The intra-bloc trade of the African LDCs takes place predominantly within the region e.g. almost 30 per cent of Zambia’s, Mozambique’s, Tanzania’s and Uganda’s intra-bloc exports go to other African countries. The composition of their intra-bloc trade is similar to their global exports meaning though their merchandise trade is higher in value the share of services is higher in their exports. The Trade Review states that intra-Commonwealth trade is three times more likely to occur in a region wherein there are existing trade agreements which is evident in the intra-Commonwealth imports of the African LDCs being sourced almost entirely from within the region due to existing trade linkages such as the South African Customs Union (SACU), Caribbean Community (CARICOM), and the Organisation of Eastern Caribbean States (OECS) amongst others.
Regional distribution of intra-Commonwealth trade
Analysing the trends of intra-Commonwealth distribution and regional structure in 2019, Commonwealth Asia was found to be the dominant supplier of intra-Commonwealth trade increasing its share by 4 per cent from 2010 to 52.5 per cent. In merchandise trade, the Asian region contributed 52 per cent of total intra-Commonwealth merchandise exports, 92.1 per cent of which came from Singapore (36.7 per cent), India (28.3 per cent) and Malaysia (27.1 per cent). India, Singapore, Malaysia and Bangladesh imported 36 per cent of total intra-bloc merchandise imports in 2019. Commonwealth Asia has also been leading the developing countries (60 per cent) share of intra-Commonwealth services exports accounting for 53 per cent of total intra-bloc services exports. Similar to merchandise exports, Singapore (43 per cent), India (39 per cent) and Malaysia (14 per cent) lead these exports, and India also was the lead importer of services exports. Between 2010 and 2019, the developed economies increased intra-Commonwealth trade in terms of value but their intra-Commonwealth trade shares have declined marginally. Nonetheless, they remain influential in their respective regions; Australia and New Zealand drive Pacific intra-bloc trade while Canada remains the lead exporter in the Caribbean and Americas region. For merchandise trade, the developed countries constituted 29 per cent of total intra-bloc goods trade lead by Australia (39 per cent), the UK (31 per cent) and Canada (21 per cent). For services trade, the majority of these economies were present in the Top 10 ranks with the UK as the second-largest exporter and third-largest importer overall for intra-bloc trade services trade and Australia ranking fourth for both imports and exports.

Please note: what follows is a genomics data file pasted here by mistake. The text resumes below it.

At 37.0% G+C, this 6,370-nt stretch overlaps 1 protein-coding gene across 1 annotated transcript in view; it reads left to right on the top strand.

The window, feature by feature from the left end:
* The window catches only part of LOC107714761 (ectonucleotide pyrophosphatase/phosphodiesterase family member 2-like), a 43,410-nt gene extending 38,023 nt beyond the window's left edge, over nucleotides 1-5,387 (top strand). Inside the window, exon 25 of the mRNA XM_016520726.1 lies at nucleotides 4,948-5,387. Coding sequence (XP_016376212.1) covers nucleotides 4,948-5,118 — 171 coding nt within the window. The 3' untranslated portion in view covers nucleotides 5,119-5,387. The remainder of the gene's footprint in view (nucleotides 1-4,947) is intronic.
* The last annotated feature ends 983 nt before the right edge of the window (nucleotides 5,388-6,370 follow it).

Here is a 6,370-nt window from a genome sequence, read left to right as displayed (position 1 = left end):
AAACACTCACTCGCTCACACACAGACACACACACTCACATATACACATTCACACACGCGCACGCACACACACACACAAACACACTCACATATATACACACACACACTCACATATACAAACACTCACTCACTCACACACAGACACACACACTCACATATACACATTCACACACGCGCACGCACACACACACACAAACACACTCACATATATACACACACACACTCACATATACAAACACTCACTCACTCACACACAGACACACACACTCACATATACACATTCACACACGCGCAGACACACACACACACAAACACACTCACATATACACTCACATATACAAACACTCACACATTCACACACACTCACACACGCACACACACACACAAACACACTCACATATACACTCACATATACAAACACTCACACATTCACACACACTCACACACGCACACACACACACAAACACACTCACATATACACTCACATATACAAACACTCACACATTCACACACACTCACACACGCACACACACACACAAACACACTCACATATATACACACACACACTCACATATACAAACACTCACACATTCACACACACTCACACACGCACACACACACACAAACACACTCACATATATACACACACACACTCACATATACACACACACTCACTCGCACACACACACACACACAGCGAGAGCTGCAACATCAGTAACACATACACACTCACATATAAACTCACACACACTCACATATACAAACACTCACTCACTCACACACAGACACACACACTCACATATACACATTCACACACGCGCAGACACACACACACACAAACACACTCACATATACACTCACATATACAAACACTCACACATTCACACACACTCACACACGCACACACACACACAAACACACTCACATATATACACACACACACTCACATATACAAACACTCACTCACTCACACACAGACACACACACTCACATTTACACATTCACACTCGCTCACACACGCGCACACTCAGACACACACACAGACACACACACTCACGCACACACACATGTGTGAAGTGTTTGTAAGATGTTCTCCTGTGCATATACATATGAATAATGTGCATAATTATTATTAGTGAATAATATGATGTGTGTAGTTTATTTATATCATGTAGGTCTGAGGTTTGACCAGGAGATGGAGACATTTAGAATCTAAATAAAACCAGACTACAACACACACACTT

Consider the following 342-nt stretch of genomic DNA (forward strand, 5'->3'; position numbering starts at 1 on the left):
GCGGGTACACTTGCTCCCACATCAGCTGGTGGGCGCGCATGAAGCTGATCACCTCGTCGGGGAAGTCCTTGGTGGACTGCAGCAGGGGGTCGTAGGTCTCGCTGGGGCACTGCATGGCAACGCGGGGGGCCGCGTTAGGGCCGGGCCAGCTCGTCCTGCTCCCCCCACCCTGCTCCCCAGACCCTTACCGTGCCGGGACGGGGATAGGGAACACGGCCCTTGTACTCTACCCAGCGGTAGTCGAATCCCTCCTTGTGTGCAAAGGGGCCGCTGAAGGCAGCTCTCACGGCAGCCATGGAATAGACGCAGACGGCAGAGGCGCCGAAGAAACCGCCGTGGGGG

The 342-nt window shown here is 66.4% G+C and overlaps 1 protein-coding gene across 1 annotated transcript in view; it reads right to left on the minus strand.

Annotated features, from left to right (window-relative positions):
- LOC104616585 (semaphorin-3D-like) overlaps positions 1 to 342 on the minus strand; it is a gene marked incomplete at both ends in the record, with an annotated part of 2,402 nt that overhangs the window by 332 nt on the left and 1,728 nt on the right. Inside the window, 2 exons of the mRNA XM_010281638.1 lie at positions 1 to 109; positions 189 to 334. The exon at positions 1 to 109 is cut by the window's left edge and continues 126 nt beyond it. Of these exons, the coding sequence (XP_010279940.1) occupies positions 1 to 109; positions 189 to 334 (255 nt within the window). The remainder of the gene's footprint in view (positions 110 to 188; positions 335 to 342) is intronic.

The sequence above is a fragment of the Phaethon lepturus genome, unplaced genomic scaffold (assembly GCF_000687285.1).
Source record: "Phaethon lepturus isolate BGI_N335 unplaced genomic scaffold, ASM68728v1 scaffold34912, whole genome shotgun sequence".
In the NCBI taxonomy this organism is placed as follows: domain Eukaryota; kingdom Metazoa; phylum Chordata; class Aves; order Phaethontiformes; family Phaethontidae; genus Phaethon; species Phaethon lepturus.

In the case of Commonwealth Africa over 75 per cent of the region’s exports (US$89 billion) originated from South Africa, Nigeria, and Ghana with South Africa being the largest exporter of both merchandise (42 per cent) and services exports (30 per cent); the following ranked countries in merchandise were Nigeria (30 per cent) and Ghana (6 per cent), and for services Ghana (17 per cent) and Kenya (11 per cent). The Caribbean region has increased exports in value (US$6.3 billion) but has declined in terms of intra-bloc export shares. The three economies of Trinidad and Tobago, Jamaica and The Bahamas accounted for 57 per cent of total exports; Trinidad and Tobago lead merchandise trade (47 per cent), followed by Guyana (24.6 per cent) and Jamaica (11.5 per cent) meanwhile for service trade, the top exporting countries were Jamaica (28.3 per cent), The Bahamas (22 per cent), and Barbados (10.4 per cent). The Pacific SIDS’ intra-Commonwealth exports are concentrated in two member states; Papua New Guinea represented 90 per cent of the merchandise trade whilst Fiji represented 60 per cent of the services trade. Interestingly, despite the heavy concentration of the region’s services exports in one country, the Pacific SIDS had a higher share in the intra-Commonwealth service trade than the African and Caribbean member states’ shares summed up. [Figure 4]
Figure 4: Share of Goods and Services Exports for Leading Exporters, by Region, 2019
Servicification within Commonwealth trade